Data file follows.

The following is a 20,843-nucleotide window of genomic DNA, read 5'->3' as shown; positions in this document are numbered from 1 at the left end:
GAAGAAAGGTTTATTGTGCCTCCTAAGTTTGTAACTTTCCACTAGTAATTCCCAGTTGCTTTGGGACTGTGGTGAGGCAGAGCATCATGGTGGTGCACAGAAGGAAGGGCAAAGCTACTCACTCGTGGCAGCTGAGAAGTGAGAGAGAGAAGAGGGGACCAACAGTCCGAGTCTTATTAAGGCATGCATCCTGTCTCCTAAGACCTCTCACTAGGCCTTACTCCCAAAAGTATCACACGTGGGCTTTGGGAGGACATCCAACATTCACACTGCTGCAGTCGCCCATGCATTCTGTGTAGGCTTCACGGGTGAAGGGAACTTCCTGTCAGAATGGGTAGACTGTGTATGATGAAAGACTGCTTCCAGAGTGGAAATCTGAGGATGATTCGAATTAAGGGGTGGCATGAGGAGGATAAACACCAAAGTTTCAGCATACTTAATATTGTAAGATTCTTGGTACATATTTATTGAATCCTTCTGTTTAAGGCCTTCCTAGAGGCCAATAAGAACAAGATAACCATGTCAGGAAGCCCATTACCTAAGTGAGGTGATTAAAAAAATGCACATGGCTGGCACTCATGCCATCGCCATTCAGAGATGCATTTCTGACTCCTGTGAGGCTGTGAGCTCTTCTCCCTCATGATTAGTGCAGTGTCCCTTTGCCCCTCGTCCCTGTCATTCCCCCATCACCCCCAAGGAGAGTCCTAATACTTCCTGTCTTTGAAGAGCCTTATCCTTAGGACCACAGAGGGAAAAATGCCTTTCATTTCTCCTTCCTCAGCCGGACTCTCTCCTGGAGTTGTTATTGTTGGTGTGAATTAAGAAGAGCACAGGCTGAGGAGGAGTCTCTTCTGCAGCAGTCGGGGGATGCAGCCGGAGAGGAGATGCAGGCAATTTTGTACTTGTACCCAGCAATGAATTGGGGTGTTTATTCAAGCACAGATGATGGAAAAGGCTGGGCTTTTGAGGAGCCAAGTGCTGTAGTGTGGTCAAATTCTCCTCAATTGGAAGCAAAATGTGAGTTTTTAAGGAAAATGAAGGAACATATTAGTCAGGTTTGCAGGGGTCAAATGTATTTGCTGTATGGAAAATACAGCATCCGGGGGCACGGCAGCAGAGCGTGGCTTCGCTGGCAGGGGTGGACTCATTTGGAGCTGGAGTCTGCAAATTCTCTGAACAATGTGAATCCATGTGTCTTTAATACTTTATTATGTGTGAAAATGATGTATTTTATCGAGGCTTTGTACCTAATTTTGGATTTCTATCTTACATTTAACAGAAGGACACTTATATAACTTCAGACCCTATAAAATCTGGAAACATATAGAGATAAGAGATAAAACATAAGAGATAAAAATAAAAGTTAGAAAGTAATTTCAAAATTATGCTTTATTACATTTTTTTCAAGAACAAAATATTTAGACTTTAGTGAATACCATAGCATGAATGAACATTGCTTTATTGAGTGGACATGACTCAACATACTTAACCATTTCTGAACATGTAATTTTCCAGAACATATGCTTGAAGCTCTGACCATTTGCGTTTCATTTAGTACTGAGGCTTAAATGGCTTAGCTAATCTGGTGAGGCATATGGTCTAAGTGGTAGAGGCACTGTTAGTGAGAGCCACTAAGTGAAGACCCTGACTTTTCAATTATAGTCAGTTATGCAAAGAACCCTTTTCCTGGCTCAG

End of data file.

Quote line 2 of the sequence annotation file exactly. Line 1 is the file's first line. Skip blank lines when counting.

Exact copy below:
GAAGAAAGGTTTATTGTGCCTCCTAAGTTTGTAACTTTCCACTAGTAATTCCCAGTTGCTTTGGGACTGTGGTGAGGCAGAGCATCATGGTGGTGCACAGAAGGAAGGGCAAAGCTACTCACTCGTGGCAGCTGAGAAGTGAGAGAGAGAAGAGGGGACCAACAGTCCGAGTCTTATTAAGGCATGCATCCTGTCTCCTAAGACCTCTCACTAGGCCTTACTCCCAAAAGTATCACACGTGGGCTTTGGGAGGACATCCAACATTCACACTGCTGCAGTCGCCCATGCATTCTGTGTAGGCTTCACGGGTGAAGGGAACTTCCTGTCAGAATGGGTAGACTGTGTATGATGAAAGACTGCTTCCAGAGTGGAAATCTGAGGATGATTCGAATTAAGGGGTGGCATGAGGAGGATAAACACCAAAGTTTCAGCATACTTAATATTGTAAGATTCTTGGTACATATTTATTGAATCCTTCTGTTTAAGGCCTTCCTAGAGGCCAATAAGAACAAGATAACCATGTCAGGAAGCCCATTACCTAAGTGAGGTGATTAAAAAAATGCACATGGCTGGCACTCATGCCATCGCCATTCAGAGATGCATTTCTGACTCCTGTGAGGCTGTGAGCTCTTCTCCCTCATGATTAGTGCAGTGTCCCTTTGCCCCTCGTCCCTGTCATTCCCCCATCACCCCCAAGGAGAGTCCTAATACTTCCTGTCTTTGAAGAGCCTTATCCTTAGGACCACAGAGGGAAAAATGCCTTTCATTTCTCCTTCCTCAGCCGGACTCTCTCCTGGAGTTGTTATTGTTGGTGTGAATTAAGAAGAGCACAGGCTGAGGAGGAGTCTCTTCTGCAGCAGTCGGGGGATGCAGCCGGAGAGGAGATGCAGGCAATTTTGTACTTGTACCCAGCAATGAATTGGGGTGTTTATTCAAGCACAGATGATGGAAAAGGCTGGGCTTTTGAGGAGCCAAGTGCTGTAGTGTGGTCAAATTCTCCTCAATTGGAAGCAAAATGTGAGTTTTTAAGGAAAATGAAGGAACATATTAGTCAGGTTTGCAGGGGTCAAATGTATTTGCTGTATGGAAAATACAGCATCCGGGGGCACGGCAGCAGAGCGTGGCTTCGCTGGCAGGGGTGGACTCATTTGGAGCTGGAGTCTGCAAATTCTCTGAACAATGTGAATCCATGTGTCTTTAATACTTTATTATGTGTGAAAATGATGTATTTTATCGAGGCTTTGTACCTAATTTTGGATTTCTATCTTACATTTAACAGAAGGACACTTATATAACTTCAGACCCTATAAAATCTGGAAACATATAGAGATAAGAGATAAAACATAAGAGATAAAAATAAAAGTTAGAAAGTAATTTCAAAATTATGCTTTATTACATTTTTTTCAAGAACAAAATATTTAGACTTTAGTGAATACCATAGCATGAATGAACATTGCTTTATTGAGTGGACATGACTCAACATACTTAACCATTTCTGAACATGTAATTTTCCAGAACATATGCTTGAAGCTCTGACCATTTGCGTTTCATTTAGTACTGAGGCTTAAATGGCTTAGCTAATCTGGTGAGGCATATGGTCTAAGTGGTAGAGGCACTGTTAGTGAGAGCCACTAAGTGAAGACCCTGACTTTTCAATTATAGTCAGTTATGCAAAGAACCCTTTTCCTGGCTCAG